By George Psyllides
POLICE officers last night searched the offices of the Cyprus Football Association (CFA) in connection with claims made by a referee regarding widespread match fixing in the country’s top league.
The search was decided during a meeting headed by the attorney-general earlier in the day.
Referee Marios Panayi has given lengthy statements to police, as well as recordings, and other evidence documenting extensive corruption in the football authorities.
From the little information that leaked, it appears Panayi has named officials and politicians as being involved.
CFA chairman Costakis Koutsokoumnis welcomed the investigation.
“They can take anything they want. It is an opportunity to get everything out in the open,” he said after an informal general meeting yesterday evening.
The meeting decided it was premature to appoint its own investigating officers since the police prove was still at an early stage.
Koutsokoumnis said it took guts to do what Panayi did and called on anyone with evidence to step forward.
“It would be good to investigate the evidence and I urge you to do the same if you have any,” he told reporters.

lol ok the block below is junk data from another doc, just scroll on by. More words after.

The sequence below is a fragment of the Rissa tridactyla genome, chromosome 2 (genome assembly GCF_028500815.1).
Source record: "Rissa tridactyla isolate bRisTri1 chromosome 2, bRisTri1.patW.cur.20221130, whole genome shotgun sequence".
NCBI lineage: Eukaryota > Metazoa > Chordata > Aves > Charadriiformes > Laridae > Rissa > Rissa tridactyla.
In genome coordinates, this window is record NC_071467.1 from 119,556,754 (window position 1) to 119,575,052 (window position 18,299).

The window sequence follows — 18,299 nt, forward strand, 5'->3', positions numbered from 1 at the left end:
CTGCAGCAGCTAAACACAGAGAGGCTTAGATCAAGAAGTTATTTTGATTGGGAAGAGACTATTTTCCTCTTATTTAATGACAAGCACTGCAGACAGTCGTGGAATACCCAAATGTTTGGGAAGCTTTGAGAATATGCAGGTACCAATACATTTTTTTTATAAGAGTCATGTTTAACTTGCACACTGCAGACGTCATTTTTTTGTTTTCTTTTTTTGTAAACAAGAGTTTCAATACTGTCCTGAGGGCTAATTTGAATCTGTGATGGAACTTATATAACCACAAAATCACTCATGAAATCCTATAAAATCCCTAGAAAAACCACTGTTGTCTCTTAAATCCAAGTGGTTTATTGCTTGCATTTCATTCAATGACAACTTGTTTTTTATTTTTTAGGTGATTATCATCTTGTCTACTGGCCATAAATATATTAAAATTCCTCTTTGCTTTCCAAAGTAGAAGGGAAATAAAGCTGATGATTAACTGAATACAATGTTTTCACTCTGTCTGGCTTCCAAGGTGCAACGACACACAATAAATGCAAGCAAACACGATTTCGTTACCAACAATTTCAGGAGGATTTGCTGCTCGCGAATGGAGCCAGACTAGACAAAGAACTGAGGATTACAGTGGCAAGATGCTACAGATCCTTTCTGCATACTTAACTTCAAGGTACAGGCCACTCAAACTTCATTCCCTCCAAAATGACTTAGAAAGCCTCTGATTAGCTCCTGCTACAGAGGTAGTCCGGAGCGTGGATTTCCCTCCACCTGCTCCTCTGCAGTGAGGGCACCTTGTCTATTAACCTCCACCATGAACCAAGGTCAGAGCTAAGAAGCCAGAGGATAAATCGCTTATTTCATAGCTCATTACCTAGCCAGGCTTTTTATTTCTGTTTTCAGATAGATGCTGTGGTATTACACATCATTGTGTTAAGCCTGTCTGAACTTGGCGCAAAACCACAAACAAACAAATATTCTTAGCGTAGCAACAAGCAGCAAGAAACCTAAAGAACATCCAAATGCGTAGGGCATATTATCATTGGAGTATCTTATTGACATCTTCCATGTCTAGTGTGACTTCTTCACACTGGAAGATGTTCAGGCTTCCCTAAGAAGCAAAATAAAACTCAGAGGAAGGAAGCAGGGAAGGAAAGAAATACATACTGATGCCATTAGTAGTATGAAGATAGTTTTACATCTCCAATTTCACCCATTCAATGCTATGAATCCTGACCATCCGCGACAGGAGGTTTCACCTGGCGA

However, the CFA chairman claimed there was an “air of exaggeration” as he urged everyone to lower the tones.
Koutsokoumnis said bad refereeing did not mean a game was fixed and just because a ref appointment was disapproved by a team it did not mean there was an ulterior motive.
“Football must emerge stronger from this. If there is any form of ring it must be dismantled,” he said.
Regarding him calling referees before games, Koutsokoumnis said he was involved with football for the past 20 years and he had never called a ref for anything else but to encourage them.
When asked if any other chairman did that in other countries, Koutsokoumnis said no bombs were placed in those countries and the refs were not under such pressure that would affect their performance.